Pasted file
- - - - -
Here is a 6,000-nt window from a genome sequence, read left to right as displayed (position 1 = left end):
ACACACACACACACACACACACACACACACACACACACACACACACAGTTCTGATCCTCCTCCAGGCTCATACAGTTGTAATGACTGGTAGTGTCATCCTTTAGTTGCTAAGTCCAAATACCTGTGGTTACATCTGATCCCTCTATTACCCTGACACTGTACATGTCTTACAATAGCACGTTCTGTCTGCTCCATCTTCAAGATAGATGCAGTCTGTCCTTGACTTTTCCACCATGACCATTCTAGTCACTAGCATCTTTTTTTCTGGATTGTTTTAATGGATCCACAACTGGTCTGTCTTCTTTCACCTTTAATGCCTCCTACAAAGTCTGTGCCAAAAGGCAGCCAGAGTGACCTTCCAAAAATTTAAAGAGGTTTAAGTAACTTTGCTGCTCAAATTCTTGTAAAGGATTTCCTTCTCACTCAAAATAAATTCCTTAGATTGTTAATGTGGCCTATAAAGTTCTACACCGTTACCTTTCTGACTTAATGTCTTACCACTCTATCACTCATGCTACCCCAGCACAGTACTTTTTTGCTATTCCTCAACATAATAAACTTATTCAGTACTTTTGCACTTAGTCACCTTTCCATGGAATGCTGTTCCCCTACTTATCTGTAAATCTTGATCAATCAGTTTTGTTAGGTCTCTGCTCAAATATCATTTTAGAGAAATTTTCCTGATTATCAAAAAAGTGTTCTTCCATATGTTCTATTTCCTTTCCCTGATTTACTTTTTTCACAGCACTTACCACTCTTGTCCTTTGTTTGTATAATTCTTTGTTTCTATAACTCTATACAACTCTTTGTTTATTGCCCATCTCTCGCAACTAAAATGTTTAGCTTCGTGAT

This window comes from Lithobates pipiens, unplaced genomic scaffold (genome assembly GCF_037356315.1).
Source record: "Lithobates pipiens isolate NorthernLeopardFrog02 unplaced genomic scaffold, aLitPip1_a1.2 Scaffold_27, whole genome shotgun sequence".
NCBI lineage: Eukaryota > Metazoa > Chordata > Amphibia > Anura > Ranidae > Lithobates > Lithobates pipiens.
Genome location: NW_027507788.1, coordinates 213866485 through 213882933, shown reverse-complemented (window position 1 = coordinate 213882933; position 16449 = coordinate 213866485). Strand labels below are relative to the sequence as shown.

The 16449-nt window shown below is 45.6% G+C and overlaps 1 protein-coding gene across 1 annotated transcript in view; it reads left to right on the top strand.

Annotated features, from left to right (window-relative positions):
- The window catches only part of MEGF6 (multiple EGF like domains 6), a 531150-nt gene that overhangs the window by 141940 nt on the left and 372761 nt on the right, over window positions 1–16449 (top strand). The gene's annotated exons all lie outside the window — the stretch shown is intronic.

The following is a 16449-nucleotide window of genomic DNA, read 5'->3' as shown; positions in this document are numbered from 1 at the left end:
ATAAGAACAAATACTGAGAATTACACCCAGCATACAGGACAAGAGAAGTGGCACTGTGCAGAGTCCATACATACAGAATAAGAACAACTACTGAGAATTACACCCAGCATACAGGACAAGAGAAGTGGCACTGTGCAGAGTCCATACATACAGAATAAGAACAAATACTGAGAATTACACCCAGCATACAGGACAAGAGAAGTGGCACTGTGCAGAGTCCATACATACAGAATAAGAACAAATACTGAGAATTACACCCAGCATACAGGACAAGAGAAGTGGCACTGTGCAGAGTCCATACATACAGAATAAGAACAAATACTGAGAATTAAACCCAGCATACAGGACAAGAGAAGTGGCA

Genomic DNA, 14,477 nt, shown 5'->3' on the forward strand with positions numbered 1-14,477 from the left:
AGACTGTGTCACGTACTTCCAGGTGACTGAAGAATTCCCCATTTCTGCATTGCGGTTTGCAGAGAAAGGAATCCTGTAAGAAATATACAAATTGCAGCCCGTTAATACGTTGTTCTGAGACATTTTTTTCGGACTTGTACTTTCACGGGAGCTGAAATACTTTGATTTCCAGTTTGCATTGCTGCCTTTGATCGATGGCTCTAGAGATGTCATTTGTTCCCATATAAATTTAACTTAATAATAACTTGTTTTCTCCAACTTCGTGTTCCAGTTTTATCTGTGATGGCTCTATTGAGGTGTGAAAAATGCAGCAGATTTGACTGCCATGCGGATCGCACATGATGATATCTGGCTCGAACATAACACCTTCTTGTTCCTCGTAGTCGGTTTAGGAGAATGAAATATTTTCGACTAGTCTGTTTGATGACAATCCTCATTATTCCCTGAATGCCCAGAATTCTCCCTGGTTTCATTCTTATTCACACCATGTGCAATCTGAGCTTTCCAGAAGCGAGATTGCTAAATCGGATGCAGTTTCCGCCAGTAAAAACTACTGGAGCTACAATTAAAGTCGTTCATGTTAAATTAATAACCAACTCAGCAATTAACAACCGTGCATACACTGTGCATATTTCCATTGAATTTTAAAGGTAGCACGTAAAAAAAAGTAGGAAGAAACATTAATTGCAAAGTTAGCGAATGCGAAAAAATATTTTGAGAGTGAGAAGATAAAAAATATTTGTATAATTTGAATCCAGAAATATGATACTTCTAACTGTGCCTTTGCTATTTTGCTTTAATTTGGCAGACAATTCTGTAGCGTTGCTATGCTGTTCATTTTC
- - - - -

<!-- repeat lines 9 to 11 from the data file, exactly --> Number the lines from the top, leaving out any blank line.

- The window catches only part of MEGF6 (multiple EGF like domains 6), a 531150-nt gene that overhangs the window by 141940 nt on the left and 372761 nt on the right, over window positions 1–16449 (top strand). The gene's annotated exons all lie outside the window — the stretch shown is intronic.

The following is a 16449-nucleotide window of genomic DNA, read 5'->3' as shown; positions in this document are numbered from 1 at the left end:
ATAAGAACAAATACTGAGAATTACACCCAGCATACAGGACAAGAGAAGTGGCACTGTGCAGAGTCCATACATACAGAATAAGAACAACTACTGAGAATTACACCCAGCATACAGGACAAGAGAAGTGGCACTGTGCAGAGTCCATACATACAGAATAAGAACAAATACTGAGAATTACACCCAGCATACAGGACAAGAGAAGTGGCACTGTGCAGAGTCCATACATACAGAATAAGAACAAATACTGAGAATTACACCCAGCATACAGGACAAGAGAAGTGGCACTGTGCAGAGTCCATACATACAGAATAAGAACAAATACTGAGAATTAAACCCAGCATACAGGACAAGAGAAGTGGCA